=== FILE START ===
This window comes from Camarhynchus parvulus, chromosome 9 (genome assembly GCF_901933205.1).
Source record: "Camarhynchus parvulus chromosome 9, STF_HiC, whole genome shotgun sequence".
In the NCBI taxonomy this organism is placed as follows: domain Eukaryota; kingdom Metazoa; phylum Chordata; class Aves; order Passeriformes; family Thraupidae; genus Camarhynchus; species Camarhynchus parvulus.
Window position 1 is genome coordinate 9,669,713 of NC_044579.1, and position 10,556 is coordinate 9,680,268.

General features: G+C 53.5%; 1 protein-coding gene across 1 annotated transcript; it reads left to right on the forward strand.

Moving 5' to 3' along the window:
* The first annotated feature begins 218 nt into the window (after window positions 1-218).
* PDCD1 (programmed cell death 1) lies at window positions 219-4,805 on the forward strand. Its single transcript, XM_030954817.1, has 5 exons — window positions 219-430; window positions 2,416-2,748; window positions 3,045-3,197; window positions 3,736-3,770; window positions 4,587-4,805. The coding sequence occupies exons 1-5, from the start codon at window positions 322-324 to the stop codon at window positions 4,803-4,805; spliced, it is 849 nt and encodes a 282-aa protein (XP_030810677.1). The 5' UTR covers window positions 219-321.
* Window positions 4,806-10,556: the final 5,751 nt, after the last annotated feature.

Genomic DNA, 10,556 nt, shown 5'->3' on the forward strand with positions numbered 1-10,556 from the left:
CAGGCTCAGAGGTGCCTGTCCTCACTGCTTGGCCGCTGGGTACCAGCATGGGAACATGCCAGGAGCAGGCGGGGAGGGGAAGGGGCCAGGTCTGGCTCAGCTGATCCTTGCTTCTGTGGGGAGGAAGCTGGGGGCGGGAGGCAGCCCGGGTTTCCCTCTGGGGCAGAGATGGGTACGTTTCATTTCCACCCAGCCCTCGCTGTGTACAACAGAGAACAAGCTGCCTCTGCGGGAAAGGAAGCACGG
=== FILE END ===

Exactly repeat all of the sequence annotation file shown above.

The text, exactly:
This window comes from Camarhynchus parvulus, chromosome 9 (genome assembly GCF_901933205.1).
Source record: "Camarhynchus parvulus chromosome 9, STF_HiC, whole genome shotgun sequence".
In the NCBI taxonomy this organism is placed as follows: domain Eukaryota; kingdom Metazoa; phylum Chordata; class Aves; order Passeriformes; family Thraupidae; genus Camarhynchus; species Camarhynchus parvulus.
Window position 1 is genome coordinate 9,669,713 of NC_044579.1, and position 10,556 is coordinate 9,680,268.

General features: G+C 53.5%; 1 protein-coding gene across 1 annotated transcript; it reads left to right on the forward strand.

Moving 5' to 3' along the window:
* The first annotated feature begins 218 nt into the window (after window positions 1-218).
* PDCD1 (programmed cell death 1) lies at window positions 219-4,805 on the forward strand. Its single transcript, XM_030954817.1, has 5 exons — window positions 219-430; window positions 2,416-2,748; window positions 3,045-3,197; window positions 3,736-3,770; window positions 4,587-4,805. The coding sequence occupies exons 1-5, from the start codon at window positions 322-324 to the stop codon at window positions 4,803-4,805; spliced, it is 849 nt and encodes a 282-aa protein (XP_030810677.1). The 5' UTR covers window positions 219-321.
* Window positions 4,806-10,556: the final 5,751 nt, after the last annotated feature.

Genomic DNA, 10,556 nt, shown 5'->3' on the forward strand with positions numbered 1-10,556 from the left:
CAGGCTCAGAGGTGCCTGTCCTCACTGCTTGGCCGCTGGGTACCAGCATGGGAACATGCCAGGAGCAGGCGGGGAGGGGAAGGGGCCAGGTCTGGCTCAGCTGATCCTTGCTTCTGTGGGGAGGAAGCTGGGGGCGGGAGGCAGCCCGGGTTTCCCTCTGGGGCAGAGATGGGTACGTTTCATTTCCACCCAGCCCTCGCTGTGTACAACAGAGAACAAGCTGCCTCTGCGGGAAAGGAAGCACGG